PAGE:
Wagner, Thorsten. ‘Jøder og andre danskere. Den nyere antisemitismeforskning og dens implikationer for dansk historieskrivning: en forskningsoversigt’. Nordisk judaistik/Scandinavian Jewish Studies, vol. 22, no. 2, 2, Sept. 2001, pp. 157–192.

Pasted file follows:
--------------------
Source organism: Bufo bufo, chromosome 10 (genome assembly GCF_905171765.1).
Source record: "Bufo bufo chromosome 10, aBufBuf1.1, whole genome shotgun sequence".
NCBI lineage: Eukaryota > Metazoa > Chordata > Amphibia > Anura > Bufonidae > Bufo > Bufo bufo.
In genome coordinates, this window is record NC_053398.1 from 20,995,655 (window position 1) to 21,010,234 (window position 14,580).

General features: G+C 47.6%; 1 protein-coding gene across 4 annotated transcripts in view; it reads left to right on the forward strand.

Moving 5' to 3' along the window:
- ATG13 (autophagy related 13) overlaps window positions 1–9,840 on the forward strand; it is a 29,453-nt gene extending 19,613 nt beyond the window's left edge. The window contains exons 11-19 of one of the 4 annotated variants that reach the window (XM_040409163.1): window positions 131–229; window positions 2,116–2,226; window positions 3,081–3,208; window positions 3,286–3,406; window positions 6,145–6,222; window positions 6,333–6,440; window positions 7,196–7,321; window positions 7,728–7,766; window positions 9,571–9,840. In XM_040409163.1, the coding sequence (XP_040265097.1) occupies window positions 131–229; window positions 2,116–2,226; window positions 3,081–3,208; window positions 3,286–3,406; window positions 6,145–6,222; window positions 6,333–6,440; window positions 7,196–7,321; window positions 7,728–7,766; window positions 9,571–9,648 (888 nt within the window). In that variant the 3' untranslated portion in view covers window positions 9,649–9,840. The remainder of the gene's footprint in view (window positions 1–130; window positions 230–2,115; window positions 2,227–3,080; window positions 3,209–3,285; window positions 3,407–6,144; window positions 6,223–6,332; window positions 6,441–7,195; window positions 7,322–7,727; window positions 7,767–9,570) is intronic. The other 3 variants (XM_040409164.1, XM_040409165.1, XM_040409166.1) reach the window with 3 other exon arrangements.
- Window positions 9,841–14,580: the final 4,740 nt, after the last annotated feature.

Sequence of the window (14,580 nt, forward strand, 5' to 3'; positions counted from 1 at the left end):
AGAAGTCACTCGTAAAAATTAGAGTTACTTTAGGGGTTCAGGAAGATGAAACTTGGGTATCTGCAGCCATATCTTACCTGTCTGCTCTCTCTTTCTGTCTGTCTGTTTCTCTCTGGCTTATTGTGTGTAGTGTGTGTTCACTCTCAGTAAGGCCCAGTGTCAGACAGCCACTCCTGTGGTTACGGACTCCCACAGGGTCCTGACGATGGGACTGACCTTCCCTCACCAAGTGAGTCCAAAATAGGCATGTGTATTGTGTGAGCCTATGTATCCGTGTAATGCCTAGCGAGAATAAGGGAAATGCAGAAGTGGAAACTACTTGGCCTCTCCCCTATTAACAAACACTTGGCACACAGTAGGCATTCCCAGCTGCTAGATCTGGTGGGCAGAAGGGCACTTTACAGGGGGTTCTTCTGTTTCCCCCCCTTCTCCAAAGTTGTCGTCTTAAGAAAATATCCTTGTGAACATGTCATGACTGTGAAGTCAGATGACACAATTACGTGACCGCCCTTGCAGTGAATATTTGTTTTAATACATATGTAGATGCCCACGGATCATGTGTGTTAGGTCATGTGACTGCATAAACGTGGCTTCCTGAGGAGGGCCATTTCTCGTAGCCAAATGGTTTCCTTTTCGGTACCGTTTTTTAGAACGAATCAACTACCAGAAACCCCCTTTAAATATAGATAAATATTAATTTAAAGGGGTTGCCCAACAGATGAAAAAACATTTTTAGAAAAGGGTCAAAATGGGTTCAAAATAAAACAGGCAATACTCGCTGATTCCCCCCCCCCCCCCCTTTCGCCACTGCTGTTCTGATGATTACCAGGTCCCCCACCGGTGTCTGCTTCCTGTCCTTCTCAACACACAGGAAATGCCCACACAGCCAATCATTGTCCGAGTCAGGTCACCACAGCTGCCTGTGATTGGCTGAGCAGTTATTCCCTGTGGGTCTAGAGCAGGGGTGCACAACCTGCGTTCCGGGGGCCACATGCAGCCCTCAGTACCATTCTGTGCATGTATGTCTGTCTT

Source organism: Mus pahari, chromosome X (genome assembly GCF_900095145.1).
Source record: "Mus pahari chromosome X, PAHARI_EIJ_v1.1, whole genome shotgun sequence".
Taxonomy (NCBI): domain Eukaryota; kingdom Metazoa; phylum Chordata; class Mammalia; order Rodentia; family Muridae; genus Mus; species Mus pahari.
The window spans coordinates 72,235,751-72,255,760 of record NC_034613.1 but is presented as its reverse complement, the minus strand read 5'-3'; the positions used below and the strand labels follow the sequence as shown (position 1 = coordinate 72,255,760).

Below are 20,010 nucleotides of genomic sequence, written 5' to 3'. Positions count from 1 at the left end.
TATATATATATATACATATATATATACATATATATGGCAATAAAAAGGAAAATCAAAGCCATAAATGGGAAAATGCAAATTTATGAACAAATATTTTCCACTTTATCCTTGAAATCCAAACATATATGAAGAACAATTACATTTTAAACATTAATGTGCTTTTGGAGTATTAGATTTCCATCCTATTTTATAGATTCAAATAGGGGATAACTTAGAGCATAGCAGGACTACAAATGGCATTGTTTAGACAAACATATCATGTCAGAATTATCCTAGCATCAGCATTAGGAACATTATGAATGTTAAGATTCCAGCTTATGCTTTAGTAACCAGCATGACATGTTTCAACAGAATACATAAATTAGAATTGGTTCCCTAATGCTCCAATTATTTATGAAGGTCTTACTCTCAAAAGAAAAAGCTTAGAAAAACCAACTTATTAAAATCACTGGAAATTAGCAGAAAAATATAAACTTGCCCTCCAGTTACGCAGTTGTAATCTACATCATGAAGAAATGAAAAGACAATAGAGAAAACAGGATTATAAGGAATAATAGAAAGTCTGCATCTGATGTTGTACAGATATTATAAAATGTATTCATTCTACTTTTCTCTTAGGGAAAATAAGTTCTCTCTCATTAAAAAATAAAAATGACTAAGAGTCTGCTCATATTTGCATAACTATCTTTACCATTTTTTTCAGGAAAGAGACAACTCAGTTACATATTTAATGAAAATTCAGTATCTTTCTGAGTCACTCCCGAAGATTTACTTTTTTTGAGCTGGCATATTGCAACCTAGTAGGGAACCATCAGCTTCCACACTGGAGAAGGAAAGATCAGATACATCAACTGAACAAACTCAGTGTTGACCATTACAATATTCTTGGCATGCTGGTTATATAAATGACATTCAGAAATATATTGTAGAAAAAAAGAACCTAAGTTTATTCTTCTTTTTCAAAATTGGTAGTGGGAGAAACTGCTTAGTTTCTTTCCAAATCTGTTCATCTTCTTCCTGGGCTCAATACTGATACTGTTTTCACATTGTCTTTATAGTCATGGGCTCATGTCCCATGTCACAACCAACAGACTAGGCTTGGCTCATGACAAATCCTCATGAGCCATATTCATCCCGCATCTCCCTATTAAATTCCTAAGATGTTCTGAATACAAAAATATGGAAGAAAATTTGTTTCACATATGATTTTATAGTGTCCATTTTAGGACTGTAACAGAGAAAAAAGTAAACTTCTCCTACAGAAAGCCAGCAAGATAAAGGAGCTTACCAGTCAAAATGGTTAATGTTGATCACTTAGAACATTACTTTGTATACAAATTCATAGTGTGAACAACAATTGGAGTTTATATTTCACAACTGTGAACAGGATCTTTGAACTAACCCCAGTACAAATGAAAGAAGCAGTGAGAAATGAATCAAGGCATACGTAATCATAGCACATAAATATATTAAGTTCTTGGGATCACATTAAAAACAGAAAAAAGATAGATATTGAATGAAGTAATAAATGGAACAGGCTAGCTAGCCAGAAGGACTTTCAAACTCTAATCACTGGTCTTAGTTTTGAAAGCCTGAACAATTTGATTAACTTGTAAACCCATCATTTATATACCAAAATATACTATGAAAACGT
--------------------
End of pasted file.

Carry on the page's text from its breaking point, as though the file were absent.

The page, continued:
Due to the national narrative of successful integration of Danish Jews and their heroic rescue from Nazi persecution, a critical investigation of the relationship between Jews and Non-Jews in 19th and 20th century Danish society has been neglected until recently. The article discusses recent developments in the field of antisemitism as well as a new appreciation of the cultural dimension of anti-Jewish stereotyping have been instrumental in a new understanding of anti-semitism. Together with a growing awareness of the interrelationship between the construction of the nation and the politics of exclusion, these trends have created new grounds for historical research. It is argued that this new generation of research also calls for a rewriting of Danish history “from the margins”: The liberal democratic political culture that informed the formation of the Danish nation state did not do without exclusionist practices-on the contrary, it implied a rejection of cultural or ethnic heterogeneity. Instead of exonerating Danish antisemitism by self-serving comparisons, a fresh view on Danish-Jewish relations in modern times promises new insights into the development of Danish national identity, oscillating between inclusion and exclusion.